Well said! I do appreciate that and my calling Genesis mythology is meant in an academic sense and is not rhetorical. I understand mythology in its positive sense as a genra of sacred literature.
The thing is Pericles you compared it earlier to the myths of Hesiod.  It's not so much your use of academia, but here in the forums, there is an Orthodox veneration of these books and stories, which understandably does not exist in academia.  Nevertheless, you need to be careful how you word things.  A paten to an outsider can be just a regular gold plate, but to us as Orthodox we don't just say, "we should just use any plate."  It was consecrated for a purpose and therefore given a certain amount of respect.

If you're going to talk about the OT in this forum, you need to be careful how you talk about it.
 

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minasoliman said:
Pericles said:
minasoliman said:
I hope Pericles you understand that the books of the Old Testament must be held in high regard and great reverence.  Even if some passages are hard to be taken literally, I don't dismiss it as "Jewish Mythology" as if it lacks truth.  There is a great deal of respect and reverence one should still have for these writings.  Don't fall into the Marcion trap that we would pin the New Testament against the Old.

The NT is light that shines on the OT and reveals from within it the hidden Truth of Christ that was obscured before.  NT is the hand that ripped open the veil of the OT, that we may behold its true and deep glory.  Therefore, the tone by which one talks about the OT must be no different than how one handles the cup that holds the blood of Christ and the paten that holds the Body.  Just because the Eucharist is more important does not lessen the importance of what holds the elements of the Eucharist.  OT is sacred enough that you should be able to talk about it without insulting it as if it's the same as any other myth.  God was revealed through the Tanakh, and so we should honor the Tanakh and not dismiss it.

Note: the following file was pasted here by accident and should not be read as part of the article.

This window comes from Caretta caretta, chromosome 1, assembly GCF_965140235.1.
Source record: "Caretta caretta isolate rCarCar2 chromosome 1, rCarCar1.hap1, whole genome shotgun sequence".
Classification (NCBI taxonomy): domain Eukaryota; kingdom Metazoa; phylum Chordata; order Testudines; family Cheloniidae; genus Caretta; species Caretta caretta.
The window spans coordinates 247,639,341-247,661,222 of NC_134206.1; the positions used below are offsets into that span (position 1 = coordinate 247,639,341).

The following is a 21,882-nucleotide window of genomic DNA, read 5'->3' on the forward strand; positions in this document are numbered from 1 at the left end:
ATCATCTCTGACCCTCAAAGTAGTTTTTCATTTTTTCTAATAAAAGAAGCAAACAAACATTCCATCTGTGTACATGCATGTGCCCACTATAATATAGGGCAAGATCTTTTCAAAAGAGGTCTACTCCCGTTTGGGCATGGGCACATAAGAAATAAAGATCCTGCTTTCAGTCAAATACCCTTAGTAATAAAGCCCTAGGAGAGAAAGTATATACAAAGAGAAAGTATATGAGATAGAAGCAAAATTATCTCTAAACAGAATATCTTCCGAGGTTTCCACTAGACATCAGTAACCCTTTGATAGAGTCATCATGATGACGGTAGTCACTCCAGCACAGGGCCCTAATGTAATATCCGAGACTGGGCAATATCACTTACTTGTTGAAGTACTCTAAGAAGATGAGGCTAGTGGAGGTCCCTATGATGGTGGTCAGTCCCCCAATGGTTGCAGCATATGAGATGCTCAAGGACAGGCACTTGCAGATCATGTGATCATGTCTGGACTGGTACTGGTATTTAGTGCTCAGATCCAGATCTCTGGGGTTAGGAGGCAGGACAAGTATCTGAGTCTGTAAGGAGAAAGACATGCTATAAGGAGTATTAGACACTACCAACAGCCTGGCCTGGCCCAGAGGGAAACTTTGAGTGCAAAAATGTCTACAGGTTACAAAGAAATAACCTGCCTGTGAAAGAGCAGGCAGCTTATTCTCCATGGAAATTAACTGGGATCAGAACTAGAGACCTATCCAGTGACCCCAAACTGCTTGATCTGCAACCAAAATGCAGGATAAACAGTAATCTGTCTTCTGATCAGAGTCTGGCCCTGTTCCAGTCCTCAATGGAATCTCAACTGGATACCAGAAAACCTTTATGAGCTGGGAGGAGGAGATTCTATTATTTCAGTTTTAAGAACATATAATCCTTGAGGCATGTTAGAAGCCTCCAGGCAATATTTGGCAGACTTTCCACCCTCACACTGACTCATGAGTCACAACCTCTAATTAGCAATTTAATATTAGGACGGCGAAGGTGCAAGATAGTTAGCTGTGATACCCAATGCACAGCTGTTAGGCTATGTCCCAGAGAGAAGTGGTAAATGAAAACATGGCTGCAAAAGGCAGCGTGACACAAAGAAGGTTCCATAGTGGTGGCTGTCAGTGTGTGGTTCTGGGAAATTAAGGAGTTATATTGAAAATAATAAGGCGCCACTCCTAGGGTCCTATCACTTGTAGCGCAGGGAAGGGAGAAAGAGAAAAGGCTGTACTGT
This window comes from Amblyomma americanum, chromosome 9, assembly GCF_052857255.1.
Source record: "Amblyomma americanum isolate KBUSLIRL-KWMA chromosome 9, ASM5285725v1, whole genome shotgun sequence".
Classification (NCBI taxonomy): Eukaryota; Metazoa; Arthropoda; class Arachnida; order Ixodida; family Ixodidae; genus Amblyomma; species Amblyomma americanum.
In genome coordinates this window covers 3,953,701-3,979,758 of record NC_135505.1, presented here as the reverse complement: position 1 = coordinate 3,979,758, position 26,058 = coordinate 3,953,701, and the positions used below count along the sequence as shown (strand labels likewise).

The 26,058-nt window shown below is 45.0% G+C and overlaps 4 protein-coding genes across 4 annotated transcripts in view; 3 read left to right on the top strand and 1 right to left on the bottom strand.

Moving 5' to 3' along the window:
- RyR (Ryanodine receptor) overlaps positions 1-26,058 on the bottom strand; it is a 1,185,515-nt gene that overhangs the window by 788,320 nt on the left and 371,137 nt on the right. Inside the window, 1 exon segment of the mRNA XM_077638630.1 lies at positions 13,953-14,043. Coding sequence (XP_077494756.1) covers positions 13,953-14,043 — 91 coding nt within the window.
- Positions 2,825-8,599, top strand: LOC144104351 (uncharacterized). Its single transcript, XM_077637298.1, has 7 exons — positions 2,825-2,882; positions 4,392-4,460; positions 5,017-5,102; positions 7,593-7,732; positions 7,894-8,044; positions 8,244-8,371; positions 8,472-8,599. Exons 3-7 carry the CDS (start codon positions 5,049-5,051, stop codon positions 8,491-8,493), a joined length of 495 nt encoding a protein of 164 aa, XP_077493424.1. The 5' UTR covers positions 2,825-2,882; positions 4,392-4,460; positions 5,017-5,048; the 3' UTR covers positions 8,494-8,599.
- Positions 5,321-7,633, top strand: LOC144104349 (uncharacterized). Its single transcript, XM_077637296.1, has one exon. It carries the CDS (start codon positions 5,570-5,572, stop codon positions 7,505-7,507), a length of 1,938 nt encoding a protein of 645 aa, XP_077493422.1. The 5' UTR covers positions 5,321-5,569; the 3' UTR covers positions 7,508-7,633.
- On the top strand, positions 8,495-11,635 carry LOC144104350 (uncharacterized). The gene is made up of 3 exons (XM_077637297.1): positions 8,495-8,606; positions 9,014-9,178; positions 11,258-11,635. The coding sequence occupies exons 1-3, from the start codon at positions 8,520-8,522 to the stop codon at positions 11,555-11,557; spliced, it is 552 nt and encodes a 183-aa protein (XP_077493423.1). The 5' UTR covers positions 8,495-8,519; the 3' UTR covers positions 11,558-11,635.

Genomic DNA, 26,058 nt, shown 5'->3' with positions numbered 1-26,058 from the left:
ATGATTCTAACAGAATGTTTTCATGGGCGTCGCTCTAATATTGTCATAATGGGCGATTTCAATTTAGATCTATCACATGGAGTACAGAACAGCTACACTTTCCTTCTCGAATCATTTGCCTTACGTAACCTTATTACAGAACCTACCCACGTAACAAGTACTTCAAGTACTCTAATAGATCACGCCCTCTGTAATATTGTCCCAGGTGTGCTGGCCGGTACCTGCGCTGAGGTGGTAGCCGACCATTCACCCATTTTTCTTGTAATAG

Well said! I do appreciate that and my calling Genesis mythology is meant in an academic sense and is not rhetorical. I understand mythology in its positive sense as a genra of sacred literature.
The thing is Pericles you compared it earlier to the myths of Hesiod.  It's not so much your use of academia, but here in the forums, there is an Orthodox veneration of these books and stories, which understandably does not exist in academia.  Nevertheless, you need to be careful how you word things.  A paten to an outsider can be just a regular gold plate, but to us as Orthodox we don't just say, "we should just use any plate."  It was consecrated for a purpose and therefore given a certain amount of respect.

If you're going to talk about the OT in this forum, you need to be careful how you talk about it.